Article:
There are pluses and minuses to everything. I have a 1,000+ square foot apartment with a fireplace, cathedral ceiling, walk-in closets, washer/dryer, private garage, private entry, additional parking space in the lot, for $800 a month in a neighborhood that has an average of 0.5 murders a year. But if I want to get shit-faced, I have to pay $40 for a cab. It's a trade-off I'm willing to make. Hell, avoiding the dreaded Laundromat alone or having my shit stolen in the basement laundry of a city apartment is reason enough for me to enjoy my current setup.
12
I like drinking at home, out in the country all by myself, where I don't have to have to drive to OR from my booze, and I don't have to put up with assholes like Dan Savage telling me that "city life is superior."
13
What a fine excuse for inexcusable behavior!
14
Having recently moved out of suburbia hell to the middle of a city, I have to say this is one thing I appreciate -- being able to walk everywhere. And the fact that it's noisy doesn't bother me, of course :D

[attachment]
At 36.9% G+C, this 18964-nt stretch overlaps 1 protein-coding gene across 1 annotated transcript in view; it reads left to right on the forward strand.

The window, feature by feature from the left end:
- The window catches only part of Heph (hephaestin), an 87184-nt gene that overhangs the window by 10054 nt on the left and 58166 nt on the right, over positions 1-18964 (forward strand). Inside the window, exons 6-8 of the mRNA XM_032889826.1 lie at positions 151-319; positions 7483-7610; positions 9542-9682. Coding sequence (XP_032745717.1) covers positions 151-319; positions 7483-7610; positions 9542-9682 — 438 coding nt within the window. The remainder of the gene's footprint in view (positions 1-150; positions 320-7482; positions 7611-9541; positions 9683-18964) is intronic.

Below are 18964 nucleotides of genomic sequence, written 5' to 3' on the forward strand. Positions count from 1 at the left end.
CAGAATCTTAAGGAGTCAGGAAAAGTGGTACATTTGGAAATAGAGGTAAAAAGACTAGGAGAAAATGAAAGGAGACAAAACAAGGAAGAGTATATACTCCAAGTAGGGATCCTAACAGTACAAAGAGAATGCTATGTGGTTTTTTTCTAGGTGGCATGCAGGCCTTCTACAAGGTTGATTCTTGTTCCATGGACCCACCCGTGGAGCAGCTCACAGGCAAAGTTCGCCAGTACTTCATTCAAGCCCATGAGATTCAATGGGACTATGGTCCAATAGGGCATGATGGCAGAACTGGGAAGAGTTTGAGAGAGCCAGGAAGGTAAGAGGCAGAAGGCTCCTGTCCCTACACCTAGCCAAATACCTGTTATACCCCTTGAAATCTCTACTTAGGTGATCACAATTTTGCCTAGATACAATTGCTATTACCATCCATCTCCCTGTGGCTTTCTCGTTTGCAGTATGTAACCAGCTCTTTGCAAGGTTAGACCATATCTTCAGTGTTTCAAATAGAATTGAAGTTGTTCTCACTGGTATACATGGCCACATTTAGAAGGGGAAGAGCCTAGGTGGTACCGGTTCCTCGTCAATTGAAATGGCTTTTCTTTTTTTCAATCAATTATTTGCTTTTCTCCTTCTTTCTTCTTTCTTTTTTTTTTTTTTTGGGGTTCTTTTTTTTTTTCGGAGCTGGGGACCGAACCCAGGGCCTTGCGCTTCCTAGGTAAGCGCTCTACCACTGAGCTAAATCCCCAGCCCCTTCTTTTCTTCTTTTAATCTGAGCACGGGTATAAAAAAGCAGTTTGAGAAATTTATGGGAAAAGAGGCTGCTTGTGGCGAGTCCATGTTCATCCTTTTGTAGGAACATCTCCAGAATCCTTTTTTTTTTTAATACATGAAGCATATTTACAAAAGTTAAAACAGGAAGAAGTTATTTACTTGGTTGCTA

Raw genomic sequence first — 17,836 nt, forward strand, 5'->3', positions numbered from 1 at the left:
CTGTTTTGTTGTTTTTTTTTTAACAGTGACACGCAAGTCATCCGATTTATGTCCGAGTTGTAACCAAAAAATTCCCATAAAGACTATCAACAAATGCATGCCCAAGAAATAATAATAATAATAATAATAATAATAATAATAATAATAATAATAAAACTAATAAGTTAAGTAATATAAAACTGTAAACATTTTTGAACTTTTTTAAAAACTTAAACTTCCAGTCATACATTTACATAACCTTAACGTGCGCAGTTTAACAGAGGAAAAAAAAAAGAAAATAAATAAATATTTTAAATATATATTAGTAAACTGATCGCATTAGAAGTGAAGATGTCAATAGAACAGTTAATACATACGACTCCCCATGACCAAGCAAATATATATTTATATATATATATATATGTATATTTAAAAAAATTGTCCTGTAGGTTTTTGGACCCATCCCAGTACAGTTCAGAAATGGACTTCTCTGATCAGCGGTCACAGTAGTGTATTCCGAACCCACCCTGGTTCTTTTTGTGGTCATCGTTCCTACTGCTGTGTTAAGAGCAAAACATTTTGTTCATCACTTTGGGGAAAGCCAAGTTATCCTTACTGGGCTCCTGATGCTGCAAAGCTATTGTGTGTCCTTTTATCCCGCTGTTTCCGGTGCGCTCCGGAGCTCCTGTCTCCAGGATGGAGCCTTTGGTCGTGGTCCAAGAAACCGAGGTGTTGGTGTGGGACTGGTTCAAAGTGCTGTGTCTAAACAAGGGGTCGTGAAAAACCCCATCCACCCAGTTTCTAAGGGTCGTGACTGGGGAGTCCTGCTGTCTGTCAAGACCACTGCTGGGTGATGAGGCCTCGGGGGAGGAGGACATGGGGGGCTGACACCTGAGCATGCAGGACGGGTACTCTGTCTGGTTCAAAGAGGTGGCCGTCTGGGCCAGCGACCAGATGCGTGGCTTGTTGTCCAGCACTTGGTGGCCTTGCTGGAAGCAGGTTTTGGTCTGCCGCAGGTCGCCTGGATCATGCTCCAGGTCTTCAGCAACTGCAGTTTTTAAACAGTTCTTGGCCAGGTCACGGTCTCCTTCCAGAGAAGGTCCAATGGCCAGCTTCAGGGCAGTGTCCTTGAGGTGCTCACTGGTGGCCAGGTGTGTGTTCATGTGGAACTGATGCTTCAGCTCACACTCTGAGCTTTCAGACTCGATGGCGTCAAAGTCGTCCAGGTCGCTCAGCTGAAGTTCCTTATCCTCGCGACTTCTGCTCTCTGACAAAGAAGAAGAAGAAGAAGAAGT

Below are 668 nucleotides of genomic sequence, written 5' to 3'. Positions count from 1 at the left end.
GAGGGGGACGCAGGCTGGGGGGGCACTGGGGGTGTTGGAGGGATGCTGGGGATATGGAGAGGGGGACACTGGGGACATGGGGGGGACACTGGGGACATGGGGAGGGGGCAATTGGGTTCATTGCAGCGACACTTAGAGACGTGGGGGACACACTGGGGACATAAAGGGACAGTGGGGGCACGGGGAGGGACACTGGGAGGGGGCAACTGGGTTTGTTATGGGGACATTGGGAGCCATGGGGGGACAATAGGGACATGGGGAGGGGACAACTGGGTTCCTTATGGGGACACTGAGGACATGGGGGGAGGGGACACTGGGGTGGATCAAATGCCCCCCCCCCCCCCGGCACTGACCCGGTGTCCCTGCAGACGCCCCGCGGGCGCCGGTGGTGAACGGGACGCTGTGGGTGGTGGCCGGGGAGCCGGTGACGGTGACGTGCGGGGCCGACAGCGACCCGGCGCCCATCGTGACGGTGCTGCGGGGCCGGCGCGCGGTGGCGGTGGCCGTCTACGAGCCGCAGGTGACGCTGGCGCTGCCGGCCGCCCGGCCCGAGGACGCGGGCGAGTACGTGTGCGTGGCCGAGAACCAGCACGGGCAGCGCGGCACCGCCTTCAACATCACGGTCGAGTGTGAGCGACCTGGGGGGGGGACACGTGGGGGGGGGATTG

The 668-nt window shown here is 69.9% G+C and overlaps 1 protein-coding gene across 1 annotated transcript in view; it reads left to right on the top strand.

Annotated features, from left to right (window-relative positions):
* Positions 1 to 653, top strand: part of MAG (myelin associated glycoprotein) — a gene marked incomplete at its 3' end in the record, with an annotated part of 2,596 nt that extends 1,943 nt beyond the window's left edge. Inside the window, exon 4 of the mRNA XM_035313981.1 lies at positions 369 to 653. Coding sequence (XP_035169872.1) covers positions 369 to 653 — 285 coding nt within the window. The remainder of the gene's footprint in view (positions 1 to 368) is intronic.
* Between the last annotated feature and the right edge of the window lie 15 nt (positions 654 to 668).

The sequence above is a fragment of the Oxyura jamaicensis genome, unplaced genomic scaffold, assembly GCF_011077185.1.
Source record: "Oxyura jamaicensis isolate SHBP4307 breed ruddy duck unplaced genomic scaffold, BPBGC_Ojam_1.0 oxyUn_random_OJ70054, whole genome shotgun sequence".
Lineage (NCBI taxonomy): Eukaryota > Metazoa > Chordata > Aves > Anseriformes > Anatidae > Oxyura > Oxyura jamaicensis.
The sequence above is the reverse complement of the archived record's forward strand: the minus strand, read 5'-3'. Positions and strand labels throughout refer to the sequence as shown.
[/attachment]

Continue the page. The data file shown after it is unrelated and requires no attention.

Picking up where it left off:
Fifty-Two-Eighty -- and they ALL say "Two beers!!!" when you ask them how much they've had to drink... *facepalm*
15
Best part of living in Belltown, being able to stumble home (or crawl, some nights).
16
Yep, BEG. Little do they know that they're not fooling anybody.
17
But I-1100 would have increased drunk driving!! Or so my parents keep telling me.
18
Yeah, I remember the first time I really realized that this was a problem. After living and going out in Chicago for a few months, I went back to the small town I grew up in, went out to a bar with some friends and was like, um, how do we get home (no taxis, no public transit, few people actually live near where the bars are)? It had never dawned on me that almost everyone who goes out to the bars in that town drives after drinking. Yes, people could have a DD, but I suspect that most don't.
19